Advertisement

What Government Policy Makers Need to Know About School-Based Counseling

Chapter

Abstract

Rationale and processes for adopting or adapting a government or agency sponsored model for school-based counseling are presented. Essential elements for favorable conditions for expanding a government- or agency-based model for school-based counseling are identified. A case study of a more than 20-year initiative in one state in the USA for implementing a highly successful model for school-based school counseling is presented. Conclusions include: It was essential to have a written state model of school-based counseling that promoted common understanding of the work of school-based counselors across the state and local levels. It was essential for the State Department of Education to pay careful attention to fostering favorable conditions for the development and expansion of school-based school counseling, and it was essential for the State Department of Education to use program evaluation to identify the tangible benefits of school-based counseling to the public good in order to leverage political and fiscal support from the legislature.

Notes

Acknowledgments

R. Lynn Jensen, for his early insights for and adoption of a comprehensive, developmental approach to school-based counseling; Dr. Norm Gysbers for providing the model and training for the development of the Utah CSCP; Norm Gysbers, C. D. “Curly” Johnson, and Robert Myrick for their role in the development of the ASCA National Model for School Counseling Programs; Judy Bowers and Trish Hatch for their leadership in developing the ASCA National Model; all the original members of the advisory group for the ASCA National Model for providing a professional learning community; Pat Martin for her 1998 presentation, “Acting As If You Really Cared about All Students,” and all that followed after it; Ian Martin, for his work on CSCP implementation and evaluation; Jay Carey, for his leadership in research and evaluation; and many other colleagues at the state, local government, and school level who work to make a difference for students every day.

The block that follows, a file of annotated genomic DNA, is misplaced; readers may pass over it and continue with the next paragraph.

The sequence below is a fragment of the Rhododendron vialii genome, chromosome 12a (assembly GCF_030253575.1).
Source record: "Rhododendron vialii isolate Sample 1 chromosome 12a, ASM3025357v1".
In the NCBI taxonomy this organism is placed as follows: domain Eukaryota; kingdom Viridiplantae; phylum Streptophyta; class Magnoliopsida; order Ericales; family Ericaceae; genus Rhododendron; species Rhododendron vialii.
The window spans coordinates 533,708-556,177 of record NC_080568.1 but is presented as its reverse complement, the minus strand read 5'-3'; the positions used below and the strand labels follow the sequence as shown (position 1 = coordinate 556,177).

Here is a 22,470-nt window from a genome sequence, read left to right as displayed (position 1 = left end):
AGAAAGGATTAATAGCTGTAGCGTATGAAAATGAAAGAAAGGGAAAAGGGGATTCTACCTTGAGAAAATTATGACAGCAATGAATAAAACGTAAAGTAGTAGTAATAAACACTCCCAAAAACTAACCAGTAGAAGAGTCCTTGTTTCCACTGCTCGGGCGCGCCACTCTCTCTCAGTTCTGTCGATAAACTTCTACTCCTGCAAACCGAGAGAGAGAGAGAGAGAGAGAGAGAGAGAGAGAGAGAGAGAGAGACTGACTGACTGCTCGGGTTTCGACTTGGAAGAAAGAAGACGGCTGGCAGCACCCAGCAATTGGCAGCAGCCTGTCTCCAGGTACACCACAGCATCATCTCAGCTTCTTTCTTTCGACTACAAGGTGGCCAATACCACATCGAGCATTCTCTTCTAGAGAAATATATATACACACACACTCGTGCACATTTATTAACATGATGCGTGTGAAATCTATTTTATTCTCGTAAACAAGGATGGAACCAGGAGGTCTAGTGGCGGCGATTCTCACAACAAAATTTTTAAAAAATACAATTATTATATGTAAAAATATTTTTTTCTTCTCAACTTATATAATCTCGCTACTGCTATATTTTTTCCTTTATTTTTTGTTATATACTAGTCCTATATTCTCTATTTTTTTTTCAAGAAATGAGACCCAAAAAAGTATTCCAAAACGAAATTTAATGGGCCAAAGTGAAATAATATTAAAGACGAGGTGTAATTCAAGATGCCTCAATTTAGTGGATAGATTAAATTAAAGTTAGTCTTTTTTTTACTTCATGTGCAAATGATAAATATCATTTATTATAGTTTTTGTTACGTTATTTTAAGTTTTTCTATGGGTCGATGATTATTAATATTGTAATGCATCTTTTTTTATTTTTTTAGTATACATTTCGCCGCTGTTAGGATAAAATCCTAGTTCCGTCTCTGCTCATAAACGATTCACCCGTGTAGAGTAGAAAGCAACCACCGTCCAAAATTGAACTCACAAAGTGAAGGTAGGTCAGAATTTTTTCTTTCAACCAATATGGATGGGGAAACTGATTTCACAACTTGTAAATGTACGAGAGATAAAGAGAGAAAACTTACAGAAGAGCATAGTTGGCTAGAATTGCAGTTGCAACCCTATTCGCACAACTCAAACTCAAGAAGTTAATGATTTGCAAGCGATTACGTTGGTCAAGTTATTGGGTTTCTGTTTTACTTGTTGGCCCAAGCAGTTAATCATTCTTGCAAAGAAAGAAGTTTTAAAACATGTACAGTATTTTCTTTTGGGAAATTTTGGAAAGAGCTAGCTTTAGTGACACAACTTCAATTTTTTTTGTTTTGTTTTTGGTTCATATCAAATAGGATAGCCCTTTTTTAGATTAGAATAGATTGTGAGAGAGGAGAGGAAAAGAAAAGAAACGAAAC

References

  1. American School Counselor Association. (2003). The ASCA national model: A framework for school counseling programs (2nd ed.). Alexandria, VA: American School Counselor Association.Google Scholar
  2. American School Counselor Association. (2005). The ASCA national model: A framework for school counseling programs. Alexandria, VA: American School Counselor Association.Google Scholar
  3. American School Counselor Association. (2012). ASCA national model: A framework for school counseling programs (3rd ed.). Alexandria, VA: American School Counselor Association.Google Scholar
  4. Carey, J. (2009). A National Study of the current status of state school counseling models. Professional School Counseling, 12(5), 378–386.CrossRefGoogle Scholar
  5. Carey, J., & Harrington, K. (2010). Utah comprehensive counseling and guidance program evaluation report: A statewide evaluation of the Utah school counseling program. Amherst, MA: Center for School Counseling Outcome Research. School of Education.Google Scholar
  6. Fixen, D. L., & Blase, K. A. (2009). Implementation brief. National Implementation Research Network. Retrieved from http://files.eric.ed.gov/fulltext/ED507422.pdf